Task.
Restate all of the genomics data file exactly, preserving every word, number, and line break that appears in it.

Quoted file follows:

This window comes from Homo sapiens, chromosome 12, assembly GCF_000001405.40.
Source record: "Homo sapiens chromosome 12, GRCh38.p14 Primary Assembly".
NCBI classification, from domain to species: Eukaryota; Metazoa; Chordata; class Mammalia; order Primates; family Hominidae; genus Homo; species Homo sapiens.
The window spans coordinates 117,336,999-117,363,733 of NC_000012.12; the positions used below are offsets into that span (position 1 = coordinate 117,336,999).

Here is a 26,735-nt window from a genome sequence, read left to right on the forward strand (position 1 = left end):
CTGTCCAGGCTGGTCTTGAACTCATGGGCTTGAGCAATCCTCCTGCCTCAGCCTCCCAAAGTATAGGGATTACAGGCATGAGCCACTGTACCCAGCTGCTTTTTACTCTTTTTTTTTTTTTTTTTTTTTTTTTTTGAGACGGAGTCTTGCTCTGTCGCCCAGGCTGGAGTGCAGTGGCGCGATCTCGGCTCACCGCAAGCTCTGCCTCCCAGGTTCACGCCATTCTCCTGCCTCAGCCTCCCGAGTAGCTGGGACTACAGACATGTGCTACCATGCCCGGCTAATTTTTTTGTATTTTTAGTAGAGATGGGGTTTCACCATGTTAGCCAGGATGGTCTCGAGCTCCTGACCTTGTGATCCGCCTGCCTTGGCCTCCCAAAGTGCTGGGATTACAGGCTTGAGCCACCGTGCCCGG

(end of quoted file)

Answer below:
This window comes from Homo sapiens, chromosome 12, assembly GCF_000001405.40.
Source record: "Homo sapiens chromosome 12, GRCh38.p14 Primary Assembly".
NCBI classification, from domain to species: Eukaryota; Metazoa; Chordata; class Mammalia; order Primates; family Hominidae; genus Homo; species Homo sapiens.
The window spans coordinates 117,336,999-117,363,733 of NC_000012.12; the positions used below are offsets into that span (position 1 = coordinate 117,336,999).

Here is a 26,735-nt window from a genome sequence, read left to right on the forward strand (position 1 = left end):
CTGTCCAGGCTGGTCTTGAACTCATGGGCTTGAGCAATCCTCCTGCCTCAGCCTCCCAAAGTATAGGGATTACAGGCATGAGCCACTGTACCCAGCTGCTTTTTACTCTTTTTTTTTTTTTTTTTTTTTTTTTTTGAGACGGAGTCTTGCTCTGTCGCCCAGGCTGGAGTGCAGTGGCGCGATCTCGGCTCACCGCAAGCTCTGCCTCCCAGGTTCACGCCATTCTCCTGCCTCAGCCTCCCGAGTAGCTGGGACTACAGACATGTGCTACCATGCCCGGCTAATTTTTTTGTATTTTTAGTAGAGATGGGGTTTCACCATGTTAGCCAGGATGGTCTCGAGCTCCTGACCTTGTGATCCGCCTGCCTTGGCCTCCCAAAGTGCTGGGATTACAGGCTTGAGCCACCGTGCCCGG